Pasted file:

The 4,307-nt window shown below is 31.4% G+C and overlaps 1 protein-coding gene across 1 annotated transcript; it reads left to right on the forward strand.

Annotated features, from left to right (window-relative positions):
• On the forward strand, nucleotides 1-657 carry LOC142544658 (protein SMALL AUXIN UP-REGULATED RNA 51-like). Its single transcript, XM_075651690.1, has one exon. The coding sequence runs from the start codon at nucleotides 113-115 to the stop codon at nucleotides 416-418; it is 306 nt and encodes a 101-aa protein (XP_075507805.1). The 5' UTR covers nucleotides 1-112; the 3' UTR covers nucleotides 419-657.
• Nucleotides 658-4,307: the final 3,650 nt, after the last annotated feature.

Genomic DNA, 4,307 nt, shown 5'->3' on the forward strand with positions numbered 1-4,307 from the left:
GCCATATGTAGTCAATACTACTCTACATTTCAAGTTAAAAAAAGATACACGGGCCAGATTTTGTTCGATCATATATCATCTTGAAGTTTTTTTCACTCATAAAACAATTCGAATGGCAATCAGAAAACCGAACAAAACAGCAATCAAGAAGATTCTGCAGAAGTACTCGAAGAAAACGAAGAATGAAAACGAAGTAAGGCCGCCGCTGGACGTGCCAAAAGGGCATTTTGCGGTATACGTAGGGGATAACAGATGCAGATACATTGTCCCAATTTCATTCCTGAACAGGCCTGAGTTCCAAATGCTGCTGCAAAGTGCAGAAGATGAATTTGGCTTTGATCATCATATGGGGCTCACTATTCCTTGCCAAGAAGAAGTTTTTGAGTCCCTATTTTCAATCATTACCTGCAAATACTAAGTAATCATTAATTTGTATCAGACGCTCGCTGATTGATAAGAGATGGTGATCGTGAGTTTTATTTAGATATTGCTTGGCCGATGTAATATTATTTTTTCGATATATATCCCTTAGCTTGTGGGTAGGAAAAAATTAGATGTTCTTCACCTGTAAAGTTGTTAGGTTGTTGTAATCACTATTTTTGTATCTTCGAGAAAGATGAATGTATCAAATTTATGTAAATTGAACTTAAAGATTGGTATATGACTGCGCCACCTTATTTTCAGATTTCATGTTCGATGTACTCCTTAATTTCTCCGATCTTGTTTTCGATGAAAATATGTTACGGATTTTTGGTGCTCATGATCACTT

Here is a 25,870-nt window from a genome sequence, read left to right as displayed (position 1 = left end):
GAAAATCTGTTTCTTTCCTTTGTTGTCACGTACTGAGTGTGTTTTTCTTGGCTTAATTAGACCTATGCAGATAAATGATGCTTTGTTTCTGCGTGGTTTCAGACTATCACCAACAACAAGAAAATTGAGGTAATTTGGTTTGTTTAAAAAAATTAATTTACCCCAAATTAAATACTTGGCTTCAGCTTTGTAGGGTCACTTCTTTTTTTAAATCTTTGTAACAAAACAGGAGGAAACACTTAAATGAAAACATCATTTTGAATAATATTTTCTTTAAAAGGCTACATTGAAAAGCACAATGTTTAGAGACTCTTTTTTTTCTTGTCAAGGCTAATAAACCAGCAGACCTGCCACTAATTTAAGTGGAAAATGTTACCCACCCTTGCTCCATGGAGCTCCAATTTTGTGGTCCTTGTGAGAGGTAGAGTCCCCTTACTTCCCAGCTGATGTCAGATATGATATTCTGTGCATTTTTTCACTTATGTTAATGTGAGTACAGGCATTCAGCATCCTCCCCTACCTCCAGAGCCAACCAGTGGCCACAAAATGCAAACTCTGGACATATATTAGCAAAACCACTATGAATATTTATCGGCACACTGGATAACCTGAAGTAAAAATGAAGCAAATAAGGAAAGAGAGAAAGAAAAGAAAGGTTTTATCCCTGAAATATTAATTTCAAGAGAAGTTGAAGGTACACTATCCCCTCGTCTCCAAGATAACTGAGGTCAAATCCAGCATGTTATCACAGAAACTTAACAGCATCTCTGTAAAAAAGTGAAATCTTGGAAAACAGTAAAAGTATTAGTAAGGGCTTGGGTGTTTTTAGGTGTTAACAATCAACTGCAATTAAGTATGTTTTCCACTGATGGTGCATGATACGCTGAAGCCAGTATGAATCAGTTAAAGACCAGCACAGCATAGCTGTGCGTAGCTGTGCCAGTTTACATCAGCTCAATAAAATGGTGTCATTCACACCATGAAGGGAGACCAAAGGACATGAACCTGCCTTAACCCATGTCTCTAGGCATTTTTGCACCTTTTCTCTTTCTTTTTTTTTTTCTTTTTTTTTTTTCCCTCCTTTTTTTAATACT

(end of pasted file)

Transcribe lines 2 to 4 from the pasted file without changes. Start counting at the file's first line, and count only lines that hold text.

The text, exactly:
Annotated features, from left to right (window-relative positions):
• On the forward strand, nucleotides 1-657 carry LOC142544658 (protein SMALL AUXIN UP-REGULATED RNA 51-like). Its single transcript, XM_075651690.1, has one exon. The coding sequence runs from the start codon at nucleotides 113-115 to the stop codon at nucleotides 416-418; it is 306 nt and encodes a 101-aa protein (XP_075507805.1). The 5' UTR covers nucleotides 1-112; the 3' UTR covers nucleotides 419-657.
• Nucleotides 658-4,307: the final 3,650 nt, after the last annotated feature.